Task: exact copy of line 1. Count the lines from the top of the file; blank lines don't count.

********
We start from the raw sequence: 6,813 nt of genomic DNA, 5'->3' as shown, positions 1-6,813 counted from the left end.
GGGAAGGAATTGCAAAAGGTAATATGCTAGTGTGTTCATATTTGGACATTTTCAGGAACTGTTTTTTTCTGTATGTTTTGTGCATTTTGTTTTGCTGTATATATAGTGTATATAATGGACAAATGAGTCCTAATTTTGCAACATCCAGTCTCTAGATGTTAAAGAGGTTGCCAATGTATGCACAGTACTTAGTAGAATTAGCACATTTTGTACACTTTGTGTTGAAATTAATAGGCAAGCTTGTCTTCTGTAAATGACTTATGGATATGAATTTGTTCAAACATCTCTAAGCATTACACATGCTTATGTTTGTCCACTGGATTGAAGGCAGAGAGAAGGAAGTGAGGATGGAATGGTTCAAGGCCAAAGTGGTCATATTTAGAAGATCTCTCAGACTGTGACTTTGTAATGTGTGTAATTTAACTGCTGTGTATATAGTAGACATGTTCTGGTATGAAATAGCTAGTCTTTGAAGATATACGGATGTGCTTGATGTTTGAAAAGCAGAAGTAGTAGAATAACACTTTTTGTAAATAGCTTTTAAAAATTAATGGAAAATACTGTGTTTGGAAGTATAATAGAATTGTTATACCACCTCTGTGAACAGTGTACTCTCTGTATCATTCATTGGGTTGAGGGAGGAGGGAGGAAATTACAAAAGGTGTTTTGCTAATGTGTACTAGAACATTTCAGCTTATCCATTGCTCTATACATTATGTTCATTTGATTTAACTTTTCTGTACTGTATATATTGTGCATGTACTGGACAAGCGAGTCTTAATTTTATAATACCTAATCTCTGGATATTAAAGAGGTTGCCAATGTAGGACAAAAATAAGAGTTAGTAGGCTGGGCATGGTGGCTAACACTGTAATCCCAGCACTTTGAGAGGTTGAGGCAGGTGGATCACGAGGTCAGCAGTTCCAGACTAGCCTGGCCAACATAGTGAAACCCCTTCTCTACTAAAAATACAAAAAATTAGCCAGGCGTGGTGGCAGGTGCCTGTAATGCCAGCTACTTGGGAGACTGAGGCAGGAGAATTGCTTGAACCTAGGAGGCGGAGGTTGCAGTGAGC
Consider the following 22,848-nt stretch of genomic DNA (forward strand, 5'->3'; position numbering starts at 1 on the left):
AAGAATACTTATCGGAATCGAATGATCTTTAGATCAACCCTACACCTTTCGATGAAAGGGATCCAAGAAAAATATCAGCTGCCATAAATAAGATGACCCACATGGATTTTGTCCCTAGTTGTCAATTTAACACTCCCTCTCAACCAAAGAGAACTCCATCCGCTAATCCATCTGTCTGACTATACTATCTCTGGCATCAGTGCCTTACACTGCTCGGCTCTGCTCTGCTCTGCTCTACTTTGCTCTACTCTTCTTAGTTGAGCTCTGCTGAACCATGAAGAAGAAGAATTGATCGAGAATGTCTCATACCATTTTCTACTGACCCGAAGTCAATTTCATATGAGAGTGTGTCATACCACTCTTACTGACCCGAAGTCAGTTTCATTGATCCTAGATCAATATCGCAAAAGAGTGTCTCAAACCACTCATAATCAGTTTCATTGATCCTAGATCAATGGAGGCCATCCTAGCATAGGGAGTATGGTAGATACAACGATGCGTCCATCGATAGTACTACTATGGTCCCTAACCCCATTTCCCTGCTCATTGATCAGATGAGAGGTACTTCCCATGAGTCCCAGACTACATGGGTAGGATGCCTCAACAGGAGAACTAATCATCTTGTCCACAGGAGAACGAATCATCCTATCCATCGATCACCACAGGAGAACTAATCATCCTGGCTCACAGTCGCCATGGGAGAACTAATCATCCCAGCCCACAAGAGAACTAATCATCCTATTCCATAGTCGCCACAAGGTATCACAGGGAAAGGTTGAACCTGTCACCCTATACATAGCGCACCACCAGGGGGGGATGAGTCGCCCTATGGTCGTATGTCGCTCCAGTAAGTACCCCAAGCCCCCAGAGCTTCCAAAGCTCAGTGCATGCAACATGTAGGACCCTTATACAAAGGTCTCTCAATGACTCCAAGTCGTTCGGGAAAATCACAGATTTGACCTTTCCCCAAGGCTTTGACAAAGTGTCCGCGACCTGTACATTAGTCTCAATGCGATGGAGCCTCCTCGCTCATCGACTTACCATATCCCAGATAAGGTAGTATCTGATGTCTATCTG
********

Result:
We start from the raw sequence: 6,813 nt of genomic DNA, 5'->3' as shown, positions 1-6,813 counted from the left end.